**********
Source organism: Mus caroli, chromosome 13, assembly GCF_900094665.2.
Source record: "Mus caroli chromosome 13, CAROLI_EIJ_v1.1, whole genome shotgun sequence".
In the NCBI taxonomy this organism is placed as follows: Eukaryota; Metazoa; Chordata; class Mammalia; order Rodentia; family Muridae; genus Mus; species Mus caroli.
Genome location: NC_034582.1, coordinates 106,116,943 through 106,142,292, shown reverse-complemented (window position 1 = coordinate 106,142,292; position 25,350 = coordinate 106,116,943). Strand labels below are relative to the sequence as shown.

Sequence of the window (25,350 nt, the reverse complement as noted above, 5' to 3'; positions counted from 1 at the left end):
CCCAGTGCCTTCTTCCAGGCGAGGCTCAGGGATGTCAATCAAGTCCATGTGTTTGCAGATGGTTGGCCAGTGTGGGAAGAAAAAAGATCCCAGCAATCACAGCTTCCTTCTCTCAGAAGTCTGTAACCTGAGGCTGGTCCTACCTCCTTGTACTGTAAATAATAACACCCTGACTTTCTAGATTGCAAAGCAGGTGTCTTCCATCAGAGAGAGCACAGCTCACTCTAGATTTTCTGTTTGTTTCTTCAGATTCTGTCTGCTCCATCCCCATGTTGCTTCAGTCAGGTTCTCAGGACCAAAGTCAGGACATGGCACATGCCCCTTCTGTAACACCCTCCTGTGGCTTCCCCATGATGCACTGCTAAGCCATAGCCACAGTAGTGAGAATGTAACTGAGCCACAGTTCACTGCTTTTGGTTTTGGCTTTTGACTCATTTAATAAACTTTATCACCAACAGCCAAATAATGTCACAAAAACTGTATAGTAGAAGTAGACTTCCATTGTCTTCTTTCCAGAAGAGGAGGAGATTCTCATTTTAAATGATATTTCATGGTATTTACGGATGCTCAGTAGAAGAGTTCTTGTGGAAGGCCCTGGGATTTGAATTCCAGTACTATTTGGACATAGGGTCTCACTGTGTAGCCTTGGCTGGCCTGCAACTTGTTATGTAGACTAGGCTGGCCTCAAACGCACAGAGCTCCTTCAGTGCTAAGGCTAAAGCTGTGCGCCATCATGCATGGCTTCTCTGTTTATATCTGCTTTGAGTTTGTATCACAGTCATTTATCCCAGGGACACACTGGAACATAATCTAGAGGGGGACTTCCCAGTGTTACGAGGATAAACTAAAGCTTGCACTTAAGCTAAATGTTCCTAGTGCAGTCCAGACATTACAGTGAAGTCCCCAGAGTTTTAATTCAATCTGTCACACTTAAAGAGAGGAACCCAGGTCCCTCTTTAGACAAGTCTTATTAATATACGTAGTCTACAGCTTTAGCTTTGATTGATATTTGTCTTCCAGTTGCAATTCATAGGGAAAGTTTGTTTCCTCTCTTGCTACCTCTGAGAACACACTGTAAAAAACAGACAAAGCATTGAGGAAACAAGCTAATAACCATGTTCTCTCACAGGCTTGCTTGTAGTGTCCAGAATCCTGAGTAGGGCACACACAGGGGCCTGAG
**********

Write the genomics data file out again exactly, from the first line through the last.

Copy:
Source organism: Mus caroli, chromosome 13, assembly GCF_900094665.2.
Source record: "Mus caroli chromosome 13, CAROLI_EIJ_v1.1, whole genome shotgun sequence".
In the NCBI taxonomy this organism is placed as follows: Eukaryota; Metazoa; Chordata; class Mammalia; order Rodentia; family Muridae; genus Mus; species Mus caroli.
Genome location: NC_034582.1, coordinates 106,116,943 through 106,142,292, shown reverse-complemented (window position 1 = coordinate 106,142,292; position 25,350 = coordinate 106,116,943). Strand labels below are relative to the sequence as shown.

Sequence of the window (25,350 nt, the reverse complement as noted above, 5' to 3'; positions counted from 1 at the left end):
CCCAGTGCCTTCTTCCAGGCGAGGCTCAGGGATGTCAATCAAGTCCATGTGTTTGCAGATGGTTGGCCAGTGTGGGAAGAAAAAAGATCCCAGCAATCACAGCTTCCTTCTCTCAGAAGTCTGTAACCTGAGGCTGGTCCTACCTCCTTGTACTGTAAATAATAACACCCTGACTTTCTAGATTGCAAAGCAGGTGTCTTCCATCAGAGAGAGCACAGCTCACTCTAGATTTTCTGTTTGTTTCTTCAGATTCTGTCTGCTCCATCCCCATGTTGCTTCAGTCAGGTTCTCAGGACCAAAGTCAGGACATGGCACATGCCCCTTCTGTAACACCCTCCTGTGGCTTCCCCATGATGCACTGCTAAGCCATAGCCACAGTAGTGAGAATGTAACTGAGCCACAGTTCACTGCTTTTGGTTTTGGCTTTTGACTCATTTAATAAACTTTATCACCAACAGCCAAATAATGTCACAAAAACTGTATAGTAGAAGTAGACTTCCATTGTCTTCTTTCCAGAAGAGGAGGAGATTCTCATTTTAAATGATATTTCATGGTATTTACGGATGCTCAGTAGAAGAGTTCTTGTGGAAGGCCCTGGGATTTGAATTCCAGTACTATTTGGACATAGGGTCTCACTGTGTAGCCTTGGCTGGCCTGCAACTTGTTATGTAGACTAGGCTGGCCTCAAACGCACAGAGCTCCTTCAGTGCTAAGGCTAAAGCTGTGCGCCATCATGCATGGCTTCTCTGTTTATATCTGCTTTGAGTTTGTATCACAGTCATTTATCCCAGGGACACACTGGAACATAATCTAGAGGGGGACTTCCCAGTGTTACGAGGATAAACTAAAGCTTGCACTTAAGCTAAATGTTCCTAGTGCAGTCCAGACATTACAGTGAAGTCCCCAGAGTTTTAATTCAATCTGTCACACTTAAAGAGAGGAACCCAGGTCCCTCTTTAGACAAGTCTTATTAATATACGTAGTCTACAGCTTTAGCTTTGATTGATATTTGTCTTCCAGTTGCAATTCATAGGGAAAGTTTGTTTCCTCTCTTGCTACCTCTGAGAACACACTGTAAAAAACAGACAAAGCATTGAGGAAACAAGCTAATAACCATGTTCTCTCACAGGCTTGCTTGTAGTGTCCAGAATCCTGAGTAGGGCACACACAGGGGCCTGAG